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The Social Psychology of Burning Man, Part 1: Trust

The Qualiast

The Social Psychology of Burning Man, Part 1: Trust

Daniel Yudkin

Once upon a time, a tiny dot floating in space exploded like a watermelon struck by a sledgehammer, sprayed matter and energy in all directions, and gave birth to the universe.

That was fourteen billion years ago, and in the meantime, far from slowing down and reversing direction, this expansion has, if anything, picked up the pace, as evidenced by the Doppler “red shift” of distant stars. This fact has led astronomers to postulate the existence of a mysterious force called “dark energy” tearing space apart at its seams.

As it is with the universe, so can it also feel with human relationships. Connections once intimate can, with the passage of time, come to seem increasingly distant, as though a wedge were being driven between us and the people we love.

So maybe it’s no wonder that when human beings gather in the desert to cast off the bad habits of daily life, one of the first things they do is give each other a giant hug.

At Burning Man, volunteers stand at the gates to receive the seventy thousand people who descend upon this remote location north of Reno, Nevada. To each person they offer a greeting (“Welcome home”) and an embrace.

It’s an age-old tradition at this festival and one with special meaning, because this hug provides a gateway to a different world.  

In this world, gone is all that social awkwardness and hesitation, and in its place is a strange, new, unfamiliar feeling: trust.

At Burning Man, I give you a waffle, you give her a back massage. She, in turn, gives someone else a friendly spank, and three days later he helps me fix my bike. This trust goes from one person to the next to the next, in a massive system of extended generosity.

This isn’t the mere trust of a waiter believing I’ll stay put long enough to pay my bill. It’s a cycle that extends to almost karmic levels.  

Research in social psychology suggests that trust is one of those fascinating human emotions that serves as its own self-fulfilling prophesy. Recall those summer camp trust falls: when someone places their life in our hands, we rise to the occasion.

But trust isn’t just a bonding exercise. Indeed, trust is an essential component of even the most trivial of social interactions.

When we offer someone a smile, for example, we are making a what’s called a “bid.” A bid is a gesture, an offering—one we hope will be returned, but could just as easily be met with a scoff or a frown.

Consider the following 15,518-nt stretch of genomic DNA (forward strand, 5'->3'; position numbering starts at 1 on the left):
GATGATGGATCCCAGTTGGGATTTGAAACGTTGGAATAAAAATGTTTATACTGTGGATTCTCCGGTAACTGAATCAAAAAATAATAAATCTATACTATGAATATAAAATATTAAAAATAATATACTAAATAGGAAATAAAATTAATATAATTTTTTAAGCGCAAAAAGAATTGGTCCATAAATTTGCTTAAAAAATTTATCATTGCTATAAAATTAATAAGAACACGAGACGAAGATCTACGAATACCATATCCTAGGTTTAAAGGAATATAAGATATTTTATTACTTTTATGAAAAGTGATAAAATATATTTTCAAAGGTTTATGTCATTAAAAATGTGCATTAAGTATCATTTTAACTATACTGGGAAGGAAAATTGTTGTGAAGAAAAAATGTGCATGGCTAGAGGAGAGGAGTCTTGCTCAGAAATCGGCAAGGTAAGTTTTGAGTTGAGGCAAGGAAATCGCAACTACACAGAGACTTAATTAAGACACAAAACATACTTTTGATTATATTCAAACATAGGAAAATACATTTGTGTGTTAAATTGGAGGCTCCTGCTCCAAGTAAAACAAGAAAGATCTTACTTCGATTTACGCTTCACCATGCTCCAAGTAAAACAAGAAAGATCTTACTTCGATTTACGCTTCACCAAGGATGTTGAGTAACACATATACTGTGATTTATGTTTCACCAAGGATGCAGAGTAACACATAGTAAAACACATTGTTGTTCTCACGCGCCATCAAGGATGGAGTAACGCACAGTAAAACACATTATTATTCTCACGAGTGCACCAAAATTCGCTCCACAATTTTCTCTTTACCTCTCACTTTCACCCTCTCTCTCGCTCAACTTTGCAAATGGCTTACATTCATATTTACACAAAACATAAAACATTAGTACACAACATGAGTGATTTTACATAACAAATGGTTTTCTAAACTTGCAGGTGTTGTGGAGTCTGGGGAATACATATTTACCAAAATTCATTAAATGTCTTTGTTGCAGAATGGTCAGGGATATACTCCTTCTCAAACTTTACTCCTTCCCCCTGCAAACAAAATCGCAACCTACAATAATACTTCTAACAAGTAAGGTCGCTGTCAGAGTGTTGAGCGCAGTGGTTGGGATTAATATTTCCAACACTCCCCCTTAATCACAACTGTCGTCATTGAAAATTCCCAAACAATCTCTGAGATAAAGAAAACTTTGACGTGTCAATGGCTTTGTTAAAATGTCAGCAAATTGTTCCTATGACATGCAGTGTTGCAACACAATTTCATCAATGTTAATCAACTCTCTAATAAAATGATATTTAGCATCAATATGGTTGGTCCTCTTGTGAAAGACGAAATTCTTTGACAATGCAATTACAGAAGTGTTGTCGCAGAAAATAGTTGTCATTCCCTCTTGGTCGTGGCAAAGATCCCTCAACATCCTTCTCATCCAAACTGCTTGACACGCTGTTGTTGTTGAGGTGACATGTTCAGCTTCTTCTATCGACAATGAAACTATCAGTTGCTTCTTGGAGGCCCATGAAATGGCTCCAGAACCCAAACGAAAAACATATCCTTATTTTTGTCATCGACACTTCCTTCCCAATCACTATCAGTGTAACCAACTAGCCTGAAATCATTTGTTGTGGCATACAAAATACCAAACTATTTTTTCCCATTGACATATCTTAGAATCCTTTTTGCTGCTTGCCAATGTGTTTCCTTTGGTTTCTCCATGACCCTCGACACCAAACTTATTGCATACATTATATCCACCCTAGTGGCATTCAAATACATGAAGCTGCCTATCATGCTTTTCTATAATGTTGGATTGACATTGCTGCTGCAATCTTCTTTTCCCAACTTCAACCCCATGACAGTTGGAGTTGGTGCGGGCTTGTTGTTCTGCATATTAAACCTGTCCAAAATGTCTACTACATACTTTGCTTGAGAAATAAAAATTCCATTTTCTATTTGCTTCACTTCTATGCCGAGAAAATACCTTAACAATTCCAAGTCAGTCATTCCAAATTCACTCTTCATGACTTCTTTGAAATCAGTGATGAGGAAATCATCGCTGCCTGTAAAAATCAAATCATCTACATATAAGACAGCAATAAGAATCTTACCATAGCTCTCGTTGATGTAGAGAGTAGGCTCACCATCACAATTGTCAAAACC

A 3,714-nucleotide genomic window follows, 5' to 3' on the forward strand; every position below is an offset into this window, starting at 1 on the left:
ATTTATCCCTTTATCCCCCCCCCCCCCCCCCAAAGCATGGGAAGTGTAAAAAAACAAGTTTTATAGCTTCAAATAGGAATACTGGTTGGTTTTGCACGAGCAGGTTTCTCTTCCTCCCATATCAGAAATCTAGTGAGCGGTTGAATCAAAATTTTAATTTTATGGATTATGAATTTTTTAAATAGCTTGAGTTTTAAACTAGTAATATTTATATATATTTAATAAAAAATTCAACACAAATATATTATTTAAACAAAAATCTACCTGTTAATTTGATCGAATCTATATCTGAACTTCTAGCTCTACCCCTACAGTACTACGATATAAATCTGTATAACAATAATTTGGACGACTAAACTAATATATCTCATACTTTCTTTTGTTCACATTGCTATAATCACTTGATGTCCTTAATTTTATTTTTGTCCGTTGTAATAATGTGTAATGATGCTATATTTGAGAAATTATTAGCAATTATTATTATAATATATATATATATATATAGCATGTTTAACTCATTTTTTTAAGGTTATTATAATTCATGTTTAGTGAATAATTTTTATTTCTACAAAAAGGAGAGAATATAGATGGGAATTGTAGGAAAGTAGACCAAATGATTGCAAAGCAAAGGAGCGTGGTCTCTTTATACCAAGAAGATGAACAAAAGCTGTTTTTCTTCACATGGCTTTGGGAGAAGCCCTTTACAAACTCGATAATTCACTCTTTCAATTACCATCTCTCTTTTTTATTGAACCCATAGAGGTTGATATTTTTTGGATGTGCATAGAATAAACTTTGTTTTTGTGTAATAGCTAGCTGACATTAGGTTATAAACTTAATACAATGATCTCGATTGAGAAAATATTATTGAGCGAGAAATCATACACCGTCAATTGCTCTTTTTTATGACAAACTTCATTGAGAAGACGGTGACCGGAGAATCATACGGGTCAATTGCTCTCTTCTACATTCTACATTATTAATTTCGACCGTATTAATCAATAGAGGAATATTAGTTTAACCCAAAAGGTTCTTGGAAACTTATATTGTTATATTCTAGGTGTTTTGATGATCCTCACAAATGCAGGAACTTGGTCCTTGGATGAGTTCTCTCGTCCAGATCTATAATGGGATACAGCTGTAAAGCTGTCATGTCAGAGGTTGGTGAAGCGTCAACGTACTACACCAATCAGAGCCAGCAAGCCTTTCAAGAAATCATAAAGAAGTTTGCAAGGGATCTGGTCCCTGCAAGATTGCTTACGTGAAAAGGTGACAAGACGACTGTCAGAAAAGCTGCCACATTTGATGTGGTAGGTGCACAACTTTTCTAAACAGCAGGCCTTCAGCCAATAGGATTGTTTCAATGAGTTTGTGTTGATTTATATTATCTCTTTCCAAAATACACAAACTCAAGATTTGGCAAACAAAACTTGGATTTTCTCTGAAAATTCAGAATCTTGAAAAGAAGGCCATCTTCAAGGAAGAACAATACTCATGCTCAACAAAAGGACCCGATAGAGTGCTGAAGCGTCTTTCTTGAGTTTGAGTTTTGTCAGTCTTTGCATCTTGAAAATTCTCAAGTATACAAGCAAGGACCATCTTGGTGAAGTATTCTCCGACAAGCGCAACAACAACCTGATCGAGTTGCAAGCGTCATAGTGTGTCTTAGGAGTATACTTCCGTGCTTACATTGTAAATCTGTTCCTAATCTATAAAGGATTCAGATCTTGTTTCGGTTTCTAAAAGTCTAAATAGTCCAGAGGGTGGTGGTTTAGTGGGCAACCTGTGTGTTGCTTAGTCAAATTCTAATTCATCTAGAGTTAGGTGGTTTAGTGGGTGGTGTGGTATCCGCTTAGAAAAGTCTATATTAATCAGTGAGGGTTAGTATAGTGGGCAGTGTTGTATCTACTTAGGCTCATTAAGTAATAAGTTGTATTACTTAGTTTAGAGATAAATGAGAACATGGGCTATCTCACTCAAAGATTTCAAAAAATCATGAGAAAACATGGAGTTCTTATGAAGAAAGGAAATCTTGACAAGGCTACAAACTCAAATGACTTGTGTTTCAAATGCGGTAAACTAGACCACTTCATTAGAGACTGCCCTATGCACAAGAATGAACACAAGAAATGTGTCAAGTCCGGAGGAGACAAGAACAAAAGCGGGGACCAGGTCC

When bids are met with rejection, it erodes people’s trust. This, in turn, prevents them from weaving the strands of mutual respect into the fabric of a supportive community.

But the environment within the gates of Burning Man allows these trust-strands to grow into an intricate web.

The effect can be overwhelming, and it is not uncommon to see people, mere days into the festival, curled on top of each other like sleeping puppies, their faces content and peaceful, from the cumulative effect of multiple sleepless nights and illicit drugs, to be sure, but also, perhaps, from the surprising and reassuring sensation of trusting others.

This reinforcing cycle is brought to its pinnacle on the final day of the festival, when pyrotechnicians get to live out their secret dream of setting alight the giant man at the city’s epicenter.

After sunset, everyone forms wide circle around the man to watch him go up in flames. The event is accompanied by a fireworks display to rival the Fourth of July.

But there’s more to this gathering than mere pyrotechnics. As the fire leaps stories into the sky, if you turn around, it’s possible to make out an ancient image.

Gathered around the man are countless faces illuminated in reddish light. 

We’ve been warming ourselves by this fire for thousands of years. It appeals to something deep and basic in our nature. Not only has that fire provided us with safety and security. It has served as a point of congregation. The faces we can see in this circle are the faces of people in the clan. They're the faces of people we can trust. 

This, then, is a red-shift of a different kind. It is a red-shift not of coming apart, as is the case with the stars in the universe, but of coming together. Flouting apparently universal laws, we humans have created, with our intelligence and ingenuity, a way strengthen our bonds of connection. 

To counteract those forces that threaten to pull us apart and cement our trust in others, it seems that all that we really need to do is light a fire, and watch it together.